(Vuillemin) Tiraboschi (1908)
Sterigmatocystis versicolor Vuillemin (1903)
Aspergillus versicolor is a slow-growing filamentous fungus commonly found in damp indoor environments and on food products. It has a characteristic musty odor associated with moldy homes and is a major producer of the hepatotoxic and carcinogenic mycotoxin sterigmatocystin. Like other Aspergillus species, A. versicolor is an eye, nose, and throat irritant.
The fungus was first described by Jean-Paul Vuillemin in 1903 under the name Sterigmatocystis versicolor, and was later moved to the genus Aspergillus by Carlo Tiraboschi in 1908. Presently, the genus Sterigmatocystis is obsolete.
Aspergillus versicolor is a highly ubiquitous species commonly isolated from soil, plant debris, marine environments, and indoor air environments. It is among the most common of indoor molds, often reported in dust and in water-damaged building materials, such as wallboards, insulation, textiles, ceiling tiles, and manufactured wood.
Aspergillus versicolor is a highly resilient fungus, explaining its wide global distribution in a variety of environmental conditions. Although it grows optimally between 22 and 26 °C, A. versicolor can grow at a larger temperature range from 4–40 °C. The fungus can also tolerate a wide pH range, and is particularly resistant to alkaline conditions. The soil depth at which the fungus can be found is variable (down to 50 cm), but it appears to be particularly abundant in deeper soils.
Like other members of its genus, A. versicolor displays moderate xerophillic characteristics, meaning that it can grow in conditions with low water activity (down to aW of 0.75–0.81 in the optimal temperature range). A. versicolor is also considered to be osmophilic as it is able to survive in solutions that are up to 30% NaCl or 40% sucrose. This makes the fungus an economically important spoilage organism for stored grains, rice, tea, and spices. Additionally, A. versicolor has been isolated from areas with high saline levels including the Dead Sea. Other extreme habitats from which the fungus has been reported include peat bogs, deglaciated Arctic soil, and uranium mines.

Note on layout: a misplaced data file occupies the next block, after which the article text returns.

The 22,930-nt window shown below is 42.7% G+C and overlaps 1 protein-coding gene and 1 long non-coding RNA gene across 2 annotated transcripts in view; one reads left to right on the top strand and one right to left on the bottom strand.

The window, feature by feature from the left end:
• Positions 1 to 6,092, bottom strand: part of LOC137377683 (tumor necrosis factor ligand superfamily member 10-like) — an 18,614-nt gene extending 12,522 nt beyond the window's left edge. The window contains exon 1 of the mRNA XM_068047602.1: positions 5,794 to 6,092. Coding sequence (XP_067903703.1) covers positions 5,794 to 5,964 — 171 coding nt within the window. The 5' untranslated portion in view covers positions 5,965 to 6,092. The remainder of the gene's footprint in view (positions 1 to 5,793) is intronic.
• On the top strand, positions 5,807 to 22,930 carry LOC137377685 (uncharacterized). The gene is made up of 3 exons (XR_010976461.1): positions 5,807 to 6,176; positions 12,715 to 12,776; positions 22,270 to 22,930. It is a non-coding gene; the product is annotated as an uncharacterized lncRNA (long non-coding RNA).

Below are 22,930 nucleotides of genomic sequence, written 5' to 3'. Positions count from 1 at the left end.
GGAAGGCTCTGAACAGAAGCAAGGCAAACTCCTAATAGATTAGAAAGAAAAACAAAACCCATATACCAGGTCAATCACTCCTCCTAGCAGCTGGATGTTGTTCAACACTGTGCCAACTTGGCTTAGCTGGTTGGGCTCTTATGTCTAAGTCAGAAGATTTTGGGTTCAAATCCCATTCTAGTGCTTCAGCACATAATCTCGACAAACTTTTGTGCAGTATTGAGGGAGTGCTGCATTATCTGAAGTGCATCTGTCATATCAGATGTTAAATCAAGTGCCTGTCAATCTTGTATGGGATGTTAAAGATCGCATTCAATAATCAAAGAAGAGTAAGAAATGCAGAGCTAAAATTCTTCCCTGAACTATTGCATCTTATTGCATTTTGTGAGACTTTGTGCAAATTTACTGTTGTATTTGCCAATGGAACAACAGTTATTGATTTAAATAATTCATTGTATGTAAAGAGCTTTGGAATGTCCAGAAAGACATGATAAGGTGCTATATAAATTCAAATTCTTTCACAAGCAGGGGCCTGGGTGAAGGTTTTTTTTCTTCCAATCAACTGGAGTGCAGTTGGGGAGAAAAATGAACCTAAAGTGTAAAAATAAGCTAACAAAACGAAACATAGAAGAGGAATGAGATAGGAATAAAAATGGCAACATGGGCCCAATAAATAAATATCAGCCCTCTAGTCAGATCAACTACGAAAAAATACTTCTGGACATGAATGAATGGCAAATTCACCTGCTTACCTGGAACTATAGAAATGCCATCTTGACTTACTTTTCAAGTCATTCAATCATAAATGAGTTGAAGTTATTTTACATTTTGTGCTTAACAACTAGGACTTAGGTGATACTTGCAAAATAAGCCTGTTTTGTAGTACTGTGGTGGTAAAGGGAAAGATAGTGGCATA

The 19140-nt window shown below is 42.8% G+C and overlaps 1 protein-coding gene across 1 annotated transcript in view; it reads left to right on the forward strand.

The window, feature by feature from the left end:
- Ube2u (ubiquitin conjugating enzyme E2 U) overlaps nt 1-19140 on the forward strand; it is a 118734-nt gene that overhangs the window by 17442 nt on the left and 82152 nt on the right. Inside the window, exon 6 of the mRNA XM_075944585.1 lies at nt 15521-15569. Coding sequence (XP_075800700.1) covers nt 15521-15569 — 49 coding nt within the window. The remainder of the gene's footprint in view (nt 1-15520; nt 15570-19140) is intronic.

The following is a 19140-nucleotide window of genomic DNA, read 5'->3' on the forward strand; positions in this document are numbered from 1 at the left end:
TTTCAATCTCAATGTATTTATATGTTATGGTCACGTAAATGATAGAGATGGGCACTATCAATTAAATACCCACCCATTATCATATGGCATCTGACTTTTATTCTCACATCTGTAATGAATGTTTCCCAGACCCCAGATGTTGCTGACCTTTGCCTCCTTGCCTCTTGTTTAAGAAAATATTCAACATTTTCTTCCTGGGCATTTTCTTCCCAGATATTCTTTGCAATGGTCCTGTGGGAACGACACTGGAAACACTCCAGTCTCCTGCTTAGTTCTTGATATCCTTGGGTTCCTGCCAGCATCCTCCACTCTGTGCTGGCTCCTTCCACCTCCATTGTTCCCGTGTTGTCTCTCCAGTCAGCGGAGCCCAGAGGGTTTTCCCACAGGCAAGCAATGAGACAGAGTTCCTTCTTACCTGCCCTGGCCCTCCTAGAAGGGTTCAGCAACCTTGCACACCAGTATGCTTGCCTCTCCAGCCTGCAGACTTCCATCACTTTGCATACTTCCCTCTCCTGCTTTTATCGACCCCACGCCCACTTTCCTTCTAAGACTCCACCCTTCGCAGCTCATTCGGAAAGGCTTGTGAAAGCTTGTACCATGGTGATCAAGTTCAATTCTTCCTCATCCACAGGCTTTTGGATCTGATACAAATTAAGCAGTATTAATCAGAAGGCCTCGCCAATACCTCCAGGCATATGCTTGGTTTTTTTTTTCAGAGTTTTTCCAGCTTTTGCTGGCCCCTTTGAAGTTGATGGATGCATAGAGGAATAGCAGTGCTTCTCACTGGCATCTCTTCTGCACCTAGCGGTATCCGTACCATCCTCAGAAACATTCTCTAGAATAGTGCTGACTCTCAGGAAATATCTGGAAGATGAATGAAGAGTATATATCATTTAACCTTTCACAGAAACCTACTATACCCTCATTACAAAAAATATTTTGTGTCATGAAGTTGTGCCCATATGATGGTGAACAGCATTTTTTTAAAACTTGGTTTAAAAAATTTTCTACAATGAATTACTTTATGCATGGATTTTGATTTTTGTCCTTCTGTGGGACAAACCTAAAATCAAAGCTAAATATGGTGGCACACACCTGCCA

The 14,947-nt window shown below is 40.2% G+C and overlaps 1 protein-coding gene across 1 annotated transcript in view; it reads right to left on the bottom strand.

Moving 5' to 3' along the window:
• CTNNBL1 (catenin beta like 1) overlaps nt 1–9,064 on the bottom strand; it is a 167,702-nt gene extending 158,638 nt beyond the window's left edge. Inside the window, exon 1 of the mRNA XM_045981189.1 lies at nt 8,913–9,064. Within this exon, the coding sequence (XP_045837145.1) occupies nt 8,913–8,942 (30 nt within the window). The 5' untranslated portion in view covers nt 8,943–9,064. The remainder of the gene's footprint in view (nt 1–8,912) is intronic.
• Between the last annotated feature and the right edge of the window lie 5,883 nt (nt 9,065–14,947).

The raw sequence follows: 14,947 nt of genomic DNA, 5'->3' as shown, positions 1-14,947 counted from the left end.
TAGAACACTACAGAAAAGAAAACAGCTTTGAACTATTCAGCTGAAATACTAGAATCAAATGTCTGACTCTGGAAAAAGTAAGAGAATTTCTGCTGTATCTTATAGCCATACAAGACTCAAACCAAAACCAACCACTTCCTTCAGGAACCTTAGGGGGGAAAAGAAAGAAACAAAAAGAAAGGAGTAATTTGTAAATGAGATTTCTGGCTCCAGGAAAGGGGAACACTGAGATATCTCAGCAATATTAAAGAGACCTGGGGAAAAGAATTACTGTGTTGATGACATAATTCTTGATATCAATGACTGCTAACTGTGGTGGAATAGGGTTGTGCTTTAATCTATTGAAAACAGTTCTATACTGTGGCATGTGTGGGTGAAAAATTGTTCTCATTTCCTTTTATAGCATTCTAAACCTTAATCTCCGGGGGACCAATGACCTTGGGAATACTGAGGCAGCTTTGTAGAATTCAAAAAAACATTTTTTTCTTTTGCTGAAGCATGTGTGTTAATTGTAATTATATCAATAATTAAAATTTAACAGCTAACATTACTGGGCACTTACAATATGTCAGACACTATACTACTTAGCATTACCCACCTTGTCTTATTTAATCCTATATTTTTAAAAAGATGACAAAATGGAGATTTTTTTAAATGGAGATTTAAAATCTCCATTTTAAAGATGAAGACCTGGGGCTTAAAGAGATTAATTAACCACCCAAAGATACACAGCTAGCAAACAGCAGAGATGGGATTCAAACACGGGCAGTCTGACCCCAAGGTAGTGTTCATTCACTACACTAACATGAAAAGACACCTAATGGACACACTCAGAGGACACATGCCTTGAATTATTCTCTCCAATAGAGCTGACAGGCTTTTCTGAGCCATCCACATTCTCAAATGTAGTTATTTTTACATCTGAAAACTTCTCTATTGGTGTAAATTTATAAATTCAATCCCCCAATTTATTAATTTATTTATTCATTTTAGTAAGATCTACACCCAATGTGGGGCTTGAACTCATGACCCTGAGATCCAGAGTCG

Colonies vary greatly in colour, growth rate, and surface characteristics depending upon growth conditions. By contrast, microscopic morphology tends to be consistent independent of growth parameters. Colonies are typically white at the start of development, and change to yellow, orange, and green, often with pink or flesh hues intermixed, as they mature. Reverse pigmentation is often variable as well, especially for incubation periods greater than two weeks in duration.
Aspergillus versicolor has long, septate hyphae that appear glassy and transparent. Conidiphores, which are specialized hyphal stalks for asexual reproduction, typically measure 120–700 μm in length. Conidiophores terminate in small vesicles (10–15 μm in diameter) that are biseriate (i.e., with two successive layers of cells interposing the vesicle and conidia). The first layer of cells are called metulae upon which phialides are borne. The vesicles are variable in shape but are often described as "spoon-shaped". Conidia are spherical, approximately 2.5–3.5 μm in diameter, and may have smooth or slightly roughened surfaces.